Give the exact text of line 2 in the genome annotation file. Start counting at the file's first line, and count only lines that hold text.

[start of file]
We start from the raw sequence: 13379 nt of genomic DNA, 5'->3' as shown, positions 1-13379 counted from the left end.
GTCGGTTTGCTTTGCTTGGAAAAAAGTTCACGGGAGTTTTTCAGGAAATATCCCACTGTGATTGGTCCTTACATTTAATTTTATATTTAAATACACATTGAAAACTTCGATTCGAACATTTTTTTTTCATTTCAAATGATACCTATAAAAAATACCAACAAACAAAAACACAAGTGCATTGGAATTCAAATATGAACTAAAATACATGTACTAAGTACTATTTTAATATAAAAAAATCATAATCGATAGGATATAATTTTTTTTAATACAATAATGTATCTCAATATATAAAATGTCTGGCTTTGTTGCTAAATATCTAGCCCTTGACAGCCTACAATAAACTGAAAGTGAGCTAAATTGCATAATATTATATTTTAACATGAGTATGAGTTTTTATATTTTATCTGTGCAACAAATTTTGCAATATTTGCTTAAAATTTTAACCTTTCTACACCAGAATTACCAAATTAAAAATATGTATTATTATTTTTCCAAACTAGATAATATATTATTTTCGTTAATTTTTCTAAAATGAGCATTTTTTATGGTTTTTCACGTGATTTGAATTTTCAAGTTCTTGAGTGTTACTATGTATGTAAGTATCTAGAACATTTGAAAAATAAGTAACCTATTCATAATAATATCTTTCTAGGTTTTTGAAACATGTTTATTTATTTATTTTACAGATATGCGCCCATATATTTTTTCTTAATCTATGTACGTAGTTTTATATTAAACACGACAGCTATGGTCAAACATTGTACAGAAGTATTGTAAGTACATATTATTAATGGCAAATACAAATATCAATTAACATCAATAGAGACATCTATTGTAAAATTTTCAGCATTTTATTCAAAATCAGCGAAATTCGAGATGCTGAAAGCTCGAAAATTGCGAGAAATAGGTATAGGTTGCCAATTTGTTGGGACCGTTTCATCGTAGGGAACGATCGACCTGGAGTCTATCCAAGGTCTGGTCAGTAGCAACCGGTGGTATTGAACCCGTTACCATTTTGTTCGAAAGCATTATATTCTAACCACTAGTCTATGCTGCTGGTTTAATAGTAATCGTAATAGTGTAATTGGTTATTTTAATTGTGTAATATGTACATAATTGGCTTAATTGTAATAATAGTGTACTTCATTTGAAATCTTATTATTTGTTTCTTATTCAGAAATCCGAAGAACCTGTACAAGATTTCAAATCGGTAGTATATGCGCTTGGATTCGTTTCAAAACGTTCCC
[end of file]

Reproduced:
GTCGGTTTGCTTTGCTTGGAAAAAAGTTCACGGGAGTTTTTCAGGAAATATCCCACTGTGATTGGTCCTTACATTTAATTTTATATTTAAATACACATTGAAAACTTCGATTCGAACATTTTTTTTTCATTTCAAATGATACCTATAAAAAATACCAACAAACAAAAACACAAGTGCATTGGAATTCAAATATGAACTAAAATACATGTACTAAGTACTATTTTAATATAAAAAAATCATAATCGATAGGATATAATTTTTTTTAATACAATAATGTATCTCAATATATAAAATGTCTGGCTTTGTTGCTAAATATCTAGCCCTTGACAGCCTACAATAAACTGAAAGTGAGCTAAATTGCATAATATTATATTTTAACATGAGTATGAGTTTTTATATTTTATCTGTGCAACAAATTTTGCAATATTTGCTTAAAATTTTAACCTTTCTACACCAGAATTACCAAATTAAAAATATGTATTATTATTTTTCCAAACTAGATAATATATTATTTTCGTTAATTTTTCTAAAATGAGCATTTTTTATGGTTTTTCACGTGATTTGAATTTTCAAGTTCTTGAGTGTTACTATGTATGTAAGTATCTAGAACATTTGAAAAATAAGTAACCTATTCATAATAATATCTTTCTAGGTTTTTGAAACATGTTTATTTATTTATTTTACAGATATGCGCCCATATATTTTTTCTTAATCTATGTACGTAGTTTTATATTAAACACGACAGCTATGGTCAAACATTGTACAGAAGTATTGTAAGTACATATTATTAATGGCAAATACAAATATCAATTAACATCAATAGAGACATCTATTGTAAAATTTTCAGCATTTTATTCAAAATCAGCGAAATTCGAGATGCTGAAAGCTCGAAAATTGCGAGAAATAGGTATAGGTTGCCAATTTGTTGGGACCGTTTCATCGTAGGGAACGATCGACCTGGAGTCTATCCAAGGTCTGGTCAGTAGCAACCGGTGGTATTGAACCCGTTACCATTTTGTTCGAAAGCATTATATTCTAACCACTAGTCTATGCTGCTGGTTTAATAGTAATCGTAATAGTGTAATTGGTTATTTTAATTGTGTAATATGTACATAATTGGCTTAATTGTAATAATAGTGTACTTCATTTGAAATCTTATTATTTGTTTCTTATTCAGAAATCCGAAGAACCTGTACAAGATTTCAAATCGGTAGTATATGCGCTTGGATTCGTTTCAAAACGTTCCC